Merry Christmas to all! Or as they say here in Cabo San Lucas, Feliz Navidad! I arrived on the morning of December 26th and have been catching up on sleep ever since. Upon my arrival, I received the best Christmas present that I could ask for in the form of lots of messages of warm wishes from family and friends.

Casting Off
After, what seems like a lifetime, I finally departed on my voyage aboard, Shannon, my 41 foot sailboat. I didn’t think I would ever complete my endless list of to-do’s and boat projects, but alas, I did get it all done and departed from San Diego for Cabo San Lucas at 5pm on December 19th.

Because of some unexpected scheduling conflicts, I had to postpone my original departure date by a few weeks. As a result I lost my three crewmates and decided to hire another captain friend of mine, Mike Kelley, to join me for the 750 mile run. Captain Mike has a breadth of experience including five passages through Panama Canal. Mike is also a very good diesel mechanic which is an art that seems to have escaped my genetic make-up. The Baja Peninsula is one of the most desolate places on earth – there is no pulling over to the local village for quick repairs, so I’m thankful that Captain Mike was able to join me for this leg.

The first three days were uneventful. We had very little wind and ended up motoring the entire way. Mike and I would take three hour watches, which is just enough to give you enough rest to function without ever letting you feel well rested.

Turtle Bay
On the morning of day three, we arrived at a little town called Turtle Bay. TB is a dusty little town surrounded by mountains and lies about halfway between San Diego and Cabo San Lucas. Its people are warm, simple and quick to smile. This oasis is also a great place to get some fuel and much needed rest. After taking a power nap, I climbed a small mountain that overlooks the bay. As I sat on top looking out at the endless Pacific, I felt nothing but gratitude for my life, my family and my friends. Sweaty, dusty and sleep deprived and I’ve never been happier – go figure!

Stormy Seas
Mike and I left Turtle Bay at dawn on December 23rd. We immediately found ourselves in 25 knots of wind with building seas. By midnight we were 60 miles offshore in 8-10 foot seas and 30-40 knots of wind on the stern. I’m happy to report that Shannon had no problem with those conditions. On the other hand, it was quite exhausting for both Mike and me in that we had to steer by hand the entire night. With a very large following sea, it’s just not practical to use the autopilot.

While I’m learning to trust my instruments (radar/GPS) more and more, I must admit that sailing at night is on the edge of my comfort zone. The fact that I’m making the boat go as fast as possible while not being able to see one foot beyond the bow is a bit disconcerting. My logic tells me that it’s one big empty ocean. However, the sensation is one of driving your car without headlights on a moonless night!

I like the 3-6am shift the best, because I get to distract myself by looking for the first hint of light, the sun, a new day, and best of all, my ability to see beyond the bow!! With night after night of cold spray, slapping waves, and consuming darkness, I found myself feeling overwhelming gratitude for the sun, it’s warmth, and life giving energy. Trust me, without the sun we would be just another cold lifeless rock in the universe.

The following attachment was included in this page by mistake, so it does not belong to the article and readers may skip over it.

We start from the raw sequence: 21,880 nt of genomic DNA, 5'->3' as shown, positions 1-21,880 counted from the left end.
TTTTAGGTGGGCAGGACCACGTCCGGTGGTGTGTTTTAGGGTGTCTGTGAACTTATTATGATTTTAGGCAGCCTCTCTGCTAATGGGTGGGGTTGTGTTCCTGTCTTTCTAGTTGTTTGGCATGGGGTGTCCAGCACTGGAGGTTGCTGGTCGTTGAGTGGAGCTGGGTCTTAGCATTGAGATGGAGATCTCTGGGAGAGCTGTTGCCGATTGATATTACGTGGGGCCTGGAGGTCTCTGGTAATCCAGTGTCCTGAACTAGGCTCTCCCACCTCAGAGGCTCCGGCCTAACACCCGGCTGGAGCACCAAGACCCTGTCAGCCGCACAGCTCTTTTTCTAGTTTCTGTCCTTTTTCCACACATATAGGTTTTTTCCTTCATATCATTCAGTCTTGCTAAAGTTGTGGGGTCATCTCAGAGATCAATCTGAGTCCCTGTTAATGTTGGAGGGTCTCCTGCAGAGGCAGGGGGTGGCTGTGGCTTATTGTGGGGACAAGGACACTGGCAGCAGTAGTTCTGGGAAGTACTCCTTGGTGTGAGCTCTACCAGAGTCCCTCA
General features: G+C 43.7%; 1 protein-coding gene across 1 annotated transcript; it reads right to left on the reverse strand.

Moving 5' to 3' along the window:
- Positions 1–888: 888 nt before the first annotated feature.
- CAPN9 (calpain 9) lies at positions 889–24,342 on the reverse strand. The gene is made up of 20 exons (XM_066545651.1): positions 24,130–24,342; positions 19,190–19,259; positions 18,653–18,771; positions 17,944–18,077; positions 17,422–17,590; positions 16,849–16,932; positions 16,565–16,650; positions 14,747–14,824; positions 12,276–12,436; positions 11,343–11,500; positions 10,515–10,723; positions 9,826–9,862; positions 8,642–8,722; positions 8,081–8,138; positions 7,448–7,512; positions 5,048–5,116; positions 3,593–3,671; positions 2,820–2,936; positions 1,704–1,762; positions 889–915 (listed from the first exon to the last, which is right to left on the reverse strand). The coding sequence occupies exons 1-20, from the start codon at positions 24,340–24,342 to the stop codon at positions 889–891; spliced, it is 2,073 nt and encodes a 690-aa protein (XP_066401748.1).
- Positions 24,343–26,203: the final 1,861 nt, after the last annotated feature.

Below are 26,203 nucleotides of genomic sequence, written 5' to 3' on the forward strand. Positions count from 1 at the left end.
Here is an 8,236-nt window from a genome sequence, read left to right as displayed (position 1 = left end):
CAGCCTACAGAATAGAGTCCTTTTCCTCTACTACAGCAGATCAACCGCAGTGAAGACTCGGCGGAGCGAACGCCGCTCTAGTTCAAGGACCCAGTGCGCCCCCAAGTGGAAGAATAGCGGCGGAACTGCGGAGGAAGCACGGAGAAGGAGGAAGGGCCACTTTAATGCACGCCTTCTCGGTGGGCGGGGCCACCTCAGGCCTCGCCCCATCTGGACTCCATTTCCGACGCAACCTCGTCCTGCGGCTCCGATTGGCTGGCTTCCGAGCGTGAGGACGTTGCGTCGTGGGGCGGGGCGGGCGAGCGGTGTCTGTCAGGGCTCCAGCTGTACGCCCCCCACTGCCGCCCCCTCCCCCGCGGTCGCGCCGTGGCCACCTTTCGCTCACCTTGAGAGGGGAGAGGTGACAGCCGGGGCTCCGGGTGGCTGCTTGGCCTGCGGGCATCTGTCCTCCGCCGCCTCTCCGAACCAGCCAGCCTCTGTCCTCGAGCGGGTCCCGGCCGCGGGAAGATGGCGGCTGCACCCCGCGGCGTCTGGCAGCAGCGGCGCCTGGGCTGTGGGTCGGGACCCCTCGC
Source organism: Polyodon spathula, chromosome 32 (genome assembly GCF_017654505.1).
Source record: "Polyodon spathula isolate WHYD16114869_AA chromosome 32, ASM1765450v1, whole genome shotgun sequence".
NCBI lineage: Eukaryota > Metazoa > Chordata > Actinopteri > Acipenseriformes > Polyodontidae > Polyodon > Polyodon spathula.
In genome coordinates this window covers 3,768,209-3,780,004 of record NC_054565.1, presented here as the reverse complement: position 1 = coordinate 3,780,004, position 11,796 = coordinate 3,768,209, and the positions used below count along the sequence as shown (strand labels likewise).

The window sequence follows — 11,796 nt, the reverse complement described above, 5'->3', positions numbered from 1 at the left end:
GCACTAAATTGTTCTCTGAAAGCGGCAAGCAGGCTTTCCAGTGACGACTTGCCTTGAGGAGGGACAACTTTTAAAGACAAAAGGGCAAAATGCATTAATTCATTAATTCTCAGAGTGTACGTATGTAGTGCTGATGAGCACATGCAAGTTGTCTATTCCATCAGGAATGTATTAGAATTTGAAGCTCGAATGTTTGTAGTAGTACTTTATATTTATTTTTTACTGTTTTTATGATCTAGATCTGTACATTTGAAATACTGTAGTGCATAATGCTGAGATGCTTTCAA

“It’s been a long cold lonely winter…It feels like years since it’s been here, here comes the sun, here comes the sun, and I say it’s all right.” –George Harrison

 The Three Kings
A few years ago I ran across a story that stipulated that the Christmas story of three kings going east to find the son of man was symbolic in nature and actually adapted from ancient sun mythology. The article went on to say that Orion’s Belt is often referred to as the “Three Kings” because of their equidistant symmetry. As legend has it, on one day a year, December 25th, the three kings line up vertically and point to a spot on the horizon where the sun will rise that day. In other words, the three kings were not following a star in the east pointing to where the birth of son will take place to give man new life. Rather, the three kings were stars pointing to the east where the sun will rise that day to give man new life. With nothing much to do on a clear night while sailing the high seas, I put it to the test and took a bearing on the three kings as they pointed to the east. Well, as predicted, the sun made its appearance in that exact spot at 5:30am on Christmas morning! What a miraculous and enchanting world we live in!

Midnight Voyageur - Sunset

Warmth and Wally World
On the morning of December 26th we rounded the distinctive rock formations that make Cabo San Lucas so breathtaking. In addition, the water is clear, aqua and 80 degrees!

In contrast to the natural beauty of the outer harbor, the inner harbor has apparently been discovered by more than wayward crusty sailors. The best way to describe the inner harbor is to note that Hooters is between Starbucks and Cartier – enough said!

Well, that’s all for now. I have three days to rest before setting off on the next leg for Puerto Vallarta.

Wishing you and yours a very happy new year filled with peace and joy.